© Photographed July 21, 2015
Aztalan State Park
Jefferson, Jefferson County, Wisconsin
We may find artifacts that we think are associated with religious beliefs, but for people without writing, it's hard to know how these items were used and what beliefs they represent. Evidence comes from historic analogies, mounds, and burials.Not everyone was treated the same way at death. Placement of a pot with a spoon may suggest food for an afterlife, and the fact that few people were buried in platform mounds indicates there was restricted access to these locations.Another way to address the question of religion is through examination of symbols. Some Mississippian symbols likely represent religious beliefs, including weeping eyes, warriors decorated with particular designs, and the creation of small, so-called "god masks." This illustration shows two copper masks or maskettes from Aztalan. Each has a head piece, a distinctive nose, and holes for attachment. Neither piece is very large, but such masks of copper or shell are often found at Mississippian sites, suggesting not just symbolic beliefs, but the repetition of beliefs across wide geographic areas.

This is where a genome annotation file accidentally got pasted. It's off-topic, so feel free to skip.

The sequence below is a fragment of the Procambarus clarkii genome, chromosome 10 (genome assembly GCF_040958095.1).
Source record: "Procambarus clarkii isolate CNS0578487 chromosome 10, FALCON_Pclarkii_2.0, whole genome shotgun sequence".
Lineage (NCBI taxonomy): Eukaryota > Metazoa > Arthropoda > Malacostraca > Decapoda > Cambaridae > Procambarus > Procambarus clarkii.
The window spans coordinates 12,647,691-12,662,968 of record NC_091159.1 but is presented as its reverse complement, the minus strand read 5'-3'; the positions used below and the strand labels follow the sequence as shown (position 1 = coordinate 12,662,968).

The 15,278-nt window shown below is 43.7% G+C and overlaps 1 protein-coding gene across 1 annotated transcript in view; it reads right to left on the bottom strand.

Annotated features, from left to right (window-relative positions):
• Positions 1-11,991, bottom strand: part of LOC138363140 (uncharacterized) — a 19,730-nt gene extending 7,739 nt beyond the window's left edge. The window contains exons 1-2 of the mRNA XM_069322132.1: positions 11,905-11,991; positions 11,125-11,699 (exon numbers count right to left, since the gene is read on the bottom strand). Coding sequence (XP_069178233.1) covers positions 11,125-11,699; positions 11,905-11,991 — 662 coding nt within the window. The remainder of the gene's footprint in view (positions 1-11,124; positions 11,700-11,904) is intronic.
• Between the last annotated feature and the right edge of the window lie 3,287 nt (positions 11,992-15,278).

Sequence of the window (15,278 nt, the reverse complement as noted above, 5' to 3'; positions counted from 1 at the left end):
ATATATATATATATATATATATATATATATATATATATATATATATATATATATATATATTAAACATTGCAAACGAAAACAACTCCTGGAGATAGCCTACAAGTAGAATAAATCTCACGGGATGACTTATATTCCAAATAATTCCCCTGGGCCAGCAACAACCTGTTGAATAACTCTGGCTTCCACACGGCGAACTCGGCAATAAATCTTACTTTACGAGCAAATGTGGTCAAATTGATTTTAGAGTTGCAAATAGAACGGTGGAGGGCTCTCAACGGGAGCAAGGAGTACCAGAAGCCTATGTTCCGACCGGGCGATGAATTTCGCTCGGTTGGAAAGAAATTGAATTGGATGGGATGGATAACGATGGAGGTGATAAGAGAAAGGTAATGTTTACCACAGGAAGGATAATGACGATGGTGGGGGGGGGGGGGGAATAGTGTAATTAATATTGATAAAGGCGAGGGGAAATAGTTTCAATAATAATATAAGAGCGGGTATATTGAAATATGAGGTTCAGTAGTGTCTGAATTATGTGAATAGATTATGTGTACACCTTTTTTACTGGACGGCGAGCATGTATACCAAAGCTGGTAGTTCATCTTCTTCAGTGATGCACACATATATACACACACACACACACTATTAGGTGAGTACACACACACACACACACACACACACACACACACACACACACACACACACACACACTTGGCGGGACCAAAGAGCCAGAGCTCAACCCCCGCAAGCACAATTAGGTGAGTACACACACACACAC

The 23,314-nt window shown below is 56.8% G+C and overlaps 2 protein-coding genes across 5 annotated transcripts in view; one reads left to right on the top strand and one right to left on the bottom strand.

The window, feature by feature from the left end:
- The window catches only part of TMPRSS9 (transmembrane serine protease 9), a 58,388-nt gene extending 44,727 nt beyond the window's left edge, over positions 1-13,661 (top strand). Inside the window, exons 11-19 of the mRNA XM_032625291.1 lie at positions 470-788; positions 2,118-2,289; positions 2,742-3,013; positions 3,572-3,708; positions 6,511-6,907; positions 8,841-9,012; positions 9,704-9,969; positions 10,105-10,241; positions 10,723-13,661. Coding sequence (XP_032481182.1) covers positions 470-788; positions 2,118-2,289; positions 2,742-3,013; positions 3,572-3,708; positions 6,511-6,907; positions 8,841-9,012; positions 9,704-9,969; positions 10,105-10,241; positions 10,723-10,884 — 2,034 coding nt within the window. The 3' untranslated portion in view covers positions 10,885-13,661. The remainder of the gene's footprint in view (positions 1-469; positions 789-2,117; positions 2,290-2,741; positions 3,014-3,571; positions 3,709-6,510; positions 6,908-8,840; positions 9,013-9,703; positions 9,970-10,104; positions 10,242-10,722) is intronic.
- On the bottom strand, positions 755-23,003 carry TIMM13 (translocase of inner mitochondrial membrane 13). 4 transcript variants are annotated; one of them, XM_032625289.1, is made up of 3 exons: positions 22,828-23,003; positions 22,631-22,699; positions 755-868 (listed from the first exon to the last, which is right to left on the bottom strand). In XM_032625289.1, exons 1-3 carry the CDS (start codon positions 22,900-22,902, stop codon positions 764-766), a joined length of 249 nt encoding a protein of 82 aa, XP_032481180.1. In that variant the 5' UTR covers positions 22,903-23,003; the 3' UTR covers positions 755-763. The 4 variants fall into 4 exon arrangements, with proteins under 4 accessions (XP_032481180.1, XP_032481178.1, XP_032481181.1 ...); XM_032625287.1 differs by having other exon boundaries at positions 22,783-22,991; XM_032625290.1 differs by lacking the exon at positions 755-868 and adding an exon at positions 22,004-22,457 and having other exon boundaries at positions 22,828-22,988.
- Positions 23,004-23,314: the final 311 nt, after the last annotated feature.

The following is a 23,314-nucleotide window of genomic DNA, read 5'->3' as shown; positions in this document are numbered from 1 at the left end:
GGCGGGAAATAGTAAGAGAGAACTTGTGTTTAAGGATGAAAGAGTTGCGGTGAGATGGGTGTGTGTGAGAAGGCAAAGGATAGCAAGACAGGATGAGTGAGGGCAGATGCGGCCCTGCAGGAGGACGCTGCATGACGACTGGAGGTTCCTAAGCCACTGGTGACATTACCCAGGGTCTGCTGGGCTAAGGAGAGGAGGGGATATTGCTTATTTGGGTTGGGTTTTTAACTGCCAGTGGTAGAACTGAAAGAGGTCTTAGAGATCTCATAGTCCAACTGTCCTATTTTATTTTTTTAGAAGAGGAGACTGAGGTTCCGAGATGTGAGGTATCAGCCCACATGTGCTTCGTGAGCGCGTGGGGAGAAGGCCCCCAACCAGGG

Religious BeliefsTwo small copper "masks" found at Aztalan. Note that these items have attachment holes and are similar to those found in ritual contests elsewhere in the Eastern United States. The masks are shown three to four times larger than their actual size.
The marker is one of a series of markers located on the grounds of Aztalan State Park,
A beautiful, sacred site . . .
Dexter in Doggie Heaven!